WASHINGTON, D.C., July 1, 2016 (LifeSiteNews) – Buoyed by its victory over a Texas pro-life law at the Supreme Court on Monday, Planned Parenthood announced this week that it will initiate a campaign to roll back health and safety regulations in at least eight more states.
Justices ruled 5-3 that Texas could not require abortionists to have admitting privileges at nearby hospitals, nor ask abortion facilities to meet the same health regulations as other outpatient surgery centers.
Although the majority decision, written by Clinton appointee Justice Stephen Breyer, applied only to Texas, it held that both provisions were medically unnecessary.
Planned Parenthood, the nation's largest abortion provider, announced on Thursday that it will target states with similar legislation on the books: Arizona, Florida, Michigan, Missouri, Pennsylvania, Tennessee, Texas, and Virginia.
“This list is not final,” said Dawn Laguens, Planned Parenthood’s executive vice-president. “No matter how long it takes, these laws will fall.”
These states have enacted similar requirements to the provisions in Texas H.B. 2, which were struck down on Monday. With that decision, “We've reached a tipping point,” said Helene Krasnoff, senior director of public policy litigation and law at Planned Parenthood's political arm.
Proponents of the measures, which shuttered more than half of the abortion facilities in Texas while they were in effect, say they protect women from shoddy treatment following all-too-common botched abortions. Overturning them on a mass scale would allow subpar abortion facilities to remain open at the risk of women's health, they say.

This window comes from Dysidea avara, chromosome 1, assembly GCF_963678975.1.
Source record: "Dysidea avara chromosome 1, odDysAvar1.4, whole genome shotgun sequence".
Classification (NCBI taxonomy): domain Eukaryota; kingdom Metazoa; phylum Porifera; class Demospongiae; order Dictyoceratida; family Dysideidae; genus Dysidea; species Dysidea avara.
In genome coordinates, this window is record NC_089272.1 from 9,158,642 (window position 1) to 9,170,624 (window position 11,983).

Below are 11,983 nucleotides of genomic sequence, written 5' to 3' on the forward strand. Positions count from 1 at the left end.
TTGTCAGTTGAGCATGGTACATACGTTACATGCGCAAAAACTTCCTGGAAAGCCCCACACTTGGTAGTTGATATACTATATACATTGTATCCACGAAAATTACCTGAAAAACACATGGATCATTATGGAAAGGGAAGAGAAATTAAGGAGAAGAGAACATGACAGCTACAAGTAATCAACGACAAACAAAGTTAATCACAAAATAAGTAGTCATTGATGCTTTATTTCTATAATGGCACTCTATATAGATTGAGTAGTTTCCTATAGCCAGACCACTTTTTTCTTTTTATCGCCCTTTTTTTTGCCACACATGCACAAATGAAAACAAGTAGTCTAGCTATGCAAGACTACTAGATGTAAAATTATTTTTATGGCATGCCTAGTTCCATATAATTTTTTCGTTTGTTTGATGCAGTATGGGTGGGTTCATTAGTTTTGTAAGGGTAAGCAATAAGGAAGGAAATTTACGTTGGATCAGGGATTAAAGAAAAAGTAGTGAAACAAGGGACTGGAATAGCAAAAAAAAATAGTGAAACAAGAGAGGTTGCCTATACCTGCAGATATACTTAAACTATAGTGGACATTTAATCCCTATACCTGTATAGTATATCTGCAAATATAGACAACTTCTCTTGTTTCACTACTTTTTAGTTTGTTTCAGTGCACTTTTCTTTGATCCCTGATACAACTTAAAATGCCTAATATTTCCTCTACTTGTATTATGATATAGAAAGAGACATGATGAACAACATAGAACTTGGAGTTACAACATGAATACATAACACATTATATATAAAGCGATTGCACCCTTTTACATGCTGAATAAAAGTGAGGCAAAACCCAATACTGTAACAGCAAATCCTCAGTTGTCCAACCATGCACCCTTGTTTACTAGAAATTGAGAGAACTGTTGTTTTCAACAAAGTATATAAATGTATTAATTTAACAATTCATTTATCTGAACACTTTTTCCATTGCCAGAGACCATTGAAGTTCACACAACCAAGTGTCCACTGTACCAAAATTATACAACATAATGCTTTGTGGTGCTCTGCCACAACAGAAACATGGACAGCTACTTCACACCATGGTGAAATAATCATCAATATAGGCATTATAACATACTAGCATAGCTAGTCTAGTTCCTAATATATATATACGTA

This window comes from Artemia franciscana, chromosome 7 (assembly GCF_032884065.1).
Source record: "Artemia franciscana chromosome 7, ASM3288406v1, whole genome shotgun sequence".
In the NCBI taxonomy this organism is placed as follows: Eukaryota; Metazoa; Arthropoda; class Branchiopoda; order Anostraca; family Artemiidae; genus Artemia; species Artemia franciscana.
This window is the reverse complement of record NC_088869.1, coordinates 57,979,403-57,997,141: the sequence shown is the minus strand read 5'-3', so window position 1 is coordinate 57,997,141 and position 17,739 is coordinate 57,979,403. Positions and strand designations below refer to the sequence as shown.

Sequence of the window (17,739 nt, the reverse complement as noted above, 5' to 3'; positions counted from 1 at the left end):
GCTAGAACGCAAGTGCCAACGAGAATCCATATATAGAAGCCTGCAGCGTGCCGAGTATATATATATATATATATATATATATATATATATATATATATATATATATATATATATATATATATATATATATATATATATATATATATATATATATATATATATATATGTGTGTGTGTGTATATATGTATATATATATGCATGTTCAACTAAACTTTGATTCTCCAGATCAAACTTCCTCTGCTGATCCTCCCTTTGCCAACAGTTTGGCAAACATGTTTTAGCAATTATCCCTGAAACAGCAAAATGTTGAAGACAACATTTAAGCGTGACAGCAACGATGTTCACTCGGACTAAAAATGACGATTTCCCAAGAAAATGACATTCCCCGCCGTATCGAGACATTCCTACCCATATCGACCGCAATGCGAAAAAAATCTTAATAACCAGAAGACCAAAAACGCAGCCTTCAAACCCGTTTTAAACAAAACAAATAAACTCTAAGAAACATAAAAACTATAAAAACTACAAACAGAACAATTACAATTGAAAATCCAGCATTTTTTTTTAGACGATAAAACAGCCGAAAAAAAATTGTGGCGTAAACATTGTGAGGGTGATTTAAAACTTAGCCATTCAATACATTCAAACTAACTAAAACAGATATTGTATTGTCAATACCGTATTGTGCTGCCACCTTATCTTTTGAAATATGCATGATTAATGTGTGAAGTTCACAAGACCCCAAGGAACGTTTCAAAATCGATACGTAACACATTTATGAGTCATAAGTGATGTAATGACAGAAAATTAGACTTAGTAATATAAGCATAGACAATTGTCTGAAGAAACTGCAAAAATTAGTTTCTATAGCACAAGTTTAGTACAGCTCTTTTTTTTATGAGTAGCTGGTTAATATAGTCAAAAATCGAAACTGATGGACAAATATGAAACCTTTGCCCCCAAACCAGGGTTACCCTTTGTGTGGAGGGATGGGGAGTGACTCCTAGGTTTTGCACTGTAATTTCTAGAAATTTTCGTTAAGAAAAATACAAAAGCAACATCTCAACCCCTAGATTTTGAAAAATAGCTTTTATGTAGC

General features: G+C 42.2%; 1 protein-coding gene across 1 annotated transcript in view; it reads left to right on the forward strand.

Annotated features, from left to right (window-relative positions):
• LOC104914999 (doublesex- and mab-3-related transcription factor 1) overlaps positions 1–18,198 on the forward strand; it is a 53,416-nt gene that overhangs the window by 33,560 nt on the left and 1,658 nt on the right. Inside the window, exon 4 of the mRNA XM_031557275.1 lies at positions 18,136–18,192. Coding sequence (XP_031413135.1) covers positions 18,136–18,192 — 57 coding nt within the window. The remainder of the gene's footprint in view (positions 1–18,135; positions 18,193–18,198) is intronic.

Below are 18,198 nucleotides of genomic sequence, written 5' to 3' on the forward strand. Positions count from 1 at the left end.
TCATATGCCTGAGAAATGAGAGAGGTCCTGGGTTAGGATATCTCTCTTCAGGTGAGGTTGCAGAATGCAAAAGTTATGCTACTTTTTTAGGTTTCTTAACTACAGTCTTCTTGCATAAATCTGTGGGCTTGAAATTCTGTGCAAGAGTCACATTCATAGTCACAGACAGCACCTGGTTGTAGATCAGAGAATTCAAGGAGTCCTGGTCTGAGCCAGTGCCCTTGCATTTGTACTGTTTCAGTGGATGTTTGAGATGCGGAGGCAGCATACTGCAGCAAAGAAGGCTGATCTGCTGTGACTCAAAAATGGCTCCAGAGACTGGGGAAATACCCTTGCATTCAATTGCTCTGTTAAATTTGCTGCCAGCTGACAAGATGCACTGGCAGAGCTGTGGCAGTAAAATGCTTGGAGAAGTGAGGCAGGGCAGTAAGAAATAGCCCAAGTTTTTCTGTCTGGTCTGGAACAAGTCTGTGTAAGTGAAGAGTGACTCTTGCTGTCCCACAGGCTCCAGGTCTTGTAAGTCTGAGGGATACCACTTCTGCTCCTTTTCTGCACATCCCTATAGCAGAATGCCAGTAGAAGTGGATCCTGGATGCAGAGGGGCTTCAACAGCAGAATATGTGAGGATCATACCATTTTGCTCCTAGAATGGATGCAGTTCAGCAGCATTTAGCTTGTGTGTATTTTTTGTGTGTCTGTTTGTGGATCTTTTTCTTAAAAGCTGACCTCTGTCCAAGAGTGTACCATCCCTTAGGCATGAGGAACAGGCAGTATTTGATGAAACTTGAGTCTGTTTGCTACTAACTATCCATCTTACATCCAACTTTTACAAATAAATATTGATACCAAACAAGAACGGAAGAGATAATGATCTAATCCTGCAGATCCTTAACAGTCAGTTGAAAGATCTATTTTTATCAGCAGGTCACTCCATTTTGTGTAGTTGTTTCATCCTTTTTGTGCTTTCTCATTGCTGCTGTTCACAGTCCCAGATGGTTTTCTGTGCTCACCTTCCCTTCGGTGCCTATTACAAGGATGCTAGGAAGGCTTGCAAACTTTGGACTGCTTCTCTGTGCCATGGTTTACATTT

“The Supreme Court's decision in Whole Woman’s Health v. Hellerstedt on Monday will drive down medical standards in abortion clinics in states across the country,” said Americans United for Life’s Acting President and Senior Counsel Clarke Forsythe. “Unlike any other area of American medicine, the abortion industry wants to self regulate, asking women to trust by never verify. It's clear that the abortion industry wants the respectability of the medical profession while refusing to uphold the same high medical standards others comply with, always fighting to keep profits high and standards low.”
More bad news followed Monday's decision, as the justices declined to hear appeals from Wisconsin and Mississippi after lower courts struck down their admitting privileges requirements.
The Attorney General of Alabama, Luther Strange, announced he could not come up with a “good faith argument” to defend his state's “nearly identical” admitting privileges bill shortly after the ruling.
And Pennsylvania State Senator Daylin Leach is asking Pennsylvania to repeal a pro-life law specifically urged by the grand jury that indicted Kermit Gosnell in his “house of horrors” trial.
Planned Parenthood did not make it clear if it hoped to cancel the eight states' laws through legislative action or judicial repeal, although it has signaled it is ready to go to court in Missouri and Tennessee.
“Planned Parenthood consistently will invest in lawyers but not in the health and safety of women,” Forsythe said. “Their latest financial report indicates that revenues exceeded expenses by nearly $60 million dollars. Isn't that enough profit from American taxpayers?”
He noted that, if Planned Parenthood prevails in court against any of the eight states targeted, taxpayers will foot the organization's legal bills.
The legal route may be the abortion provider's only means of success, according to National Right to Life President Carol Tobias.
“The only way the abortion industry has been able to advance the abortion cause is through the courts,” she said.